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Non-Review Review: The Commuter

The Commuter is the best Neeson Season movie since The Grey and the best movie about the financial crisis since The Big Short.

On paper, The Commuter is a mildly interesting premise that feels very much of a piece with the typical January awards-fare counter-programming. It is very much a high-concept action film that feels populated from a mad lib. [Liam Neeson/Bruce Willis/Gerard Butler] is a [former cop/current cop/law enforcement official] who finds himself embroiled in a race against time to [protect/rescue/expose/defeat] a [loved one/conspiracy].

McCauley took the instruction not to fire the gun inside the carriage a little… literally.

The Commuter is very much of piece with Liam Neeson’s other collaborations with director Jaume Collet-Serra; Unknown, Non-Stop, Run All Night. It is a movie about a weary protagonist embroiled in a situation beyond his control, the perfect fodder for a midweek movie to be enjoyed with a bucket of pop corn and a soft drink of choice. However, what elevated The Commuter above these earlier collaborations is similar to what elevated Collet-Serra’s The Shallows above so many familiar shark movies.

The Commuter has the look and feel of a big dumb action movie, a film inviting the audience to engage on its own terms rather than theirs. However, there is a very knowing and self-aware quality to The Commuter, an understanding of what the audience expects of the film and what the film can expect from the audience in return. The result is a film that always feels smarter and better than it needs to be, very carefully calibrated; just serious enough to work, just self-aware enough to charm. The result is a delightfully enjoyable action film.

Dial “C” for Commuter.

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Non-Review Review: The Big Short

The Big Short manages the deft task of being clever while being light, of being thorough without being slow, of being self-aware and ironic while still being earnest.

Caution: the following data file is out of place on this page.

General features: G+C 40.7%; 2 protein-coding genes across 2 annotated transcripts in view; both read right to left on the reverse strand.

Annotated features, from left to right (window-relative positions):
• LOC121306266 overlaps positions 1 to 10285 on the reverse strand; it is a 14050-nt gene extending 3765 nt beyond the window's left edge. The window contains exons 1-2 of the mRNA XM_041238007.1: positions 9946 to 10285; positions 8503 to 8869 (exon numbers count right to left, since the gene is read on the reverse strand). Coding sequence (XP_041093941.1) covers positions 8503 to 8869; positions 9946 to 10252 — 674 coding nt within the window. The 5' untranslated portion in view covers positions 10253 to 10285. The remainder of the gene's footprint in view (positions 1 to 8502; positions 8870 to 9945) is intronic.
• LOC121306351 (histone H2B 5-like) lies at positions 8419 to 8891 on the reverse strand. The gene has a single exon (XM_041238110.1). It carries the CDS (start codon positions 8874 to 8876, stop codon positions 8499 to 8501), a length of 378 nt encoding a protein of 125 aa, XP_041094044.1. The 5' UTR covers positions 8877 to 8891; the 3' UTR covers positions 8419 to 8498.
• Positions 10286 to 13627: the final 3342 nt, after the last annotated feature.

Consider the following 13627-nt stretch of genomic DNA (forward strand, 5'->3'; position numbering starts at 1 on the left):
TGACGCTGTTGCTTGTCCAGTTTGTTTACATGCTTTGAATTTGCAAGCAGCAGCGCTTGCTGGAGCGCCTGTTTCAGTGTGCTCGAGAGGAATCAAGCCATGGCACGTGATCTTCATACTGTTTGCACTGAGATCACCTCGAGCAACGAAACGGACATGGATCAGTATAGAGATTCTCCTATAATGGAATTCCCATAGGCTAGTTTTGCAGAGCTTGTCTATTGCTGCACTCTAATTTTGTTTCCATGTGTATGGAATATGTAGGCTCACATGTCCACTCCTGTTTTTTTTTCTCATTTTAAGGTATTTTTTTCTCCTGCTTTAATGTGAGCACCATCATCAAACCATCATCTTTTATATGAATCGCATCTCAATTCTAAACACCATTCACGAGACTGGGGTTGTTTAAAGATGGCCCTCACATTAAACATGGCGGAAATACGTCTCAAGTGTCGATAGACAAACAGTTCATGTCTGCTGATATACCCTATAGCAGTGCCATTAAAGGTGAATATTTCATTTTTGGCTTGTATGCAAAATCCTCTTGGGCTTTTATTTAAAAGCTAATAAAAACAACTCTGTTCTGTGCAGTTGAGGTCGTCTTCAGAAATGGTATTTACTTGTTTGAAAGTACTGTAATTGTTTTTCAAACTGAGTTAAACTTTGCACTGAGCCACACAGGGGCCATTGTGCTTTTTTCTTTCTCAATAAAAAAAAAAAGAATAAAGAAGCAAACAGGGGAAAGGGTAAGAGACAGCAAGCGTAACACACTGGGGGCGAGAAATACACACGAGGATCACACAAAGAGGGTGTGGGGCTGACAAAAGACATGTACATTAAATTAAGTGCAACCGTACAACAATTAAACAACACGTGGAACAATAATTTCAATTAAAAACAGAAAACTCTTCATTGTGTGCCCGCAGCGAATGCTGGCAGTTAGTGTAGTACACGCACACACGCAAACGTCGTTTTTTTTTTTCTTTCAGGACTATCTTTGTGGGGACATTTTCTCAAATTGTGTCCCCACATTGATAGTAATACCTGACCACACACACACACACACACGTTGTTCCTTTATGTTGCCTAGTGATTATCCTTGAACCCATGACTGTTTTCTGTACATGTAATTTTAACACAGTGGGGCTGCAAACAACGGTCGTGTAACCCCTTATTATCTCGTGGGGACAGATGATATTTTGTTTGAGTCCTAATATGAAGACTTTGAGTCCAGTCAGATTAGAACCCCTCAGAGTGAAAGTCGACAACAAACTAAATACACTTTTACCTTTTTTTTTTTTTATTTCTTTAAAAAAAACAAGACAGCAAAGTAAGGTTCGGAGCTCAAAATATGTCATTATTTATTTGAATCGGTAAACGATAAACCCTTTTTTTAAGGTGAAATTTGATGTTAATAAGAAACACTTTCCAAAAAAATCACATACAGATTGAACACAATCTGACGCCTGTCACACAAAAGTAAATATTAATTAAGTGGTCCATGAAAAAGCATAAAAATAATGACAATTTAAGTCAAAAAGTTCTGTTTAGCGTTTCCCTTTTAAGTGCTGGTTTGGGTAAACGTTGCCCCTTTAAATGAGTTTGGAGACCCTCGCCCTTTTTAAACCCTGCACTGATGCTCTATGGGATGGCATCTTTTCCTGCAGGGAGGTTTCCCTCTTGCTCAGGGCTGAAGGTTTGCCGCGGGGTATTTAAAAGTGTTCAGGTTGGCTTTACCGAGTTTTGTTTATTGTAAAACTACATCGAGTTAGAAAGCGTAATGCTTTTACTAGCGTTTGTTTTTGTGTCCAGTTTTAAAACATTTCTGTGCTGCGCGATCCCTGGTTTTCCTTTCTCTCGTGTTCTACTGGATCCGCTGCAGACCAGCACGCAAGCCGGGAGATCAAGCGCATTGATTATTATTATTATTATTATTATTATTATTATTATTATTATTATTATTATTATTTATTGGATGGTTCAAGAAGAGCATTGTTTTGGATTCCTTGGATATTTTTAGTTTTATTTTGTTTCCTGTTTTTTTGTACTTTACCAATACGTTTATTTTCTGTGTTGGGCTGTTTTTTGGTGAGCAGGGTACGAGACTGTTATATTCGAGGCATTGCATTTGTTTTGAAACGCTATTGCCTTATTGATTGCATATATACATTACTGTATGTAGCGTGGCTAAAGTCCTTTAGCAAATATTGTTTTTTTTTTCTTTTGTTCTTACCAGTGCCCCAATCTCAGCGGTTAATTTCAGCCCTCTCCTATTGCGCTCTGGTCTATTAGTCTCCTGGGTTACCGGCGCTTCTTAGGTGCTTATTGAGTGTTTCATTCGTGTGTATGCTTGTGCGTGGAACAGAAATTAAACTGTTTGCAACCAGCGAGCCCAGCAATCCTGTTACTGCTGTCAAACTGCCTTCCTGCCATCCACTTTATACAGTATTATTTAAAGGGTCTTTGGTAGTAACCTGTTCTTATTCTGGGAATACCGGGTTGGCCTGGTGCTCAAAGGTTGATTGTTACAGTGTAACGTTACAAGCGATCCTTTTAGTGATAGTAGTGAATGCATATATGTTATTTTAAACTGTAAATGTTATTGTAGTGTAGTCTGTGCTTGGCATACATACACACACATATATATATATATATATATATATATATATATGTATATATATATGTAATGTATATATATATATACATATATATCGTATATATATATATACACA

The Big Short is a very delicate cocktail, a precisely-calibrated high-wire act that threatens to collapse at any moment like the banking system it so scathingly indicts. If the financial markets that spurred the crisis were built upon the illusion of knowledge and projection of confidence, it seems reasonable to wonder the same thing of Adam McKay’s wry dramedy. There are several stretches of the movie that seem too ridiculous to be true, only for characters to break the fourth wall and assure the audience as to the veracity of what is portrayed on-screen.

At the margins...

At the margins…

The Big Short is pulled in multiple directions at the same moment, constantly wary of being pulled too far in one direction or the other. The film balances very carefully, trying to find the middle-ground between “too light” and “too heavy” as it offers an introduction to (and whistle-stop tour of) the financial crisis. There is a sense that The Big Short might go too far in any given moment; that its portrayal of the bubble as farce might shatter the verisimilitude, or that the anger simmering beneath the surface might explode and burn up the screen.

However, the most remarkable thing about The Big Short is not how skilfully it tells its story, but how easy it makes all this look.

Just the Pitts...

Just the Pitts…

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Non-Review Review: The Other Guys

Have you ever watched Lethal Weapon and wondered what the cops in that precinct who aren’t Riggs and Murtagh get up to? Or watched Die Hard and wondered what John McClane’s deskmate might have been like? Well then, The Other Guys is the movie for you.

Top of the cops?

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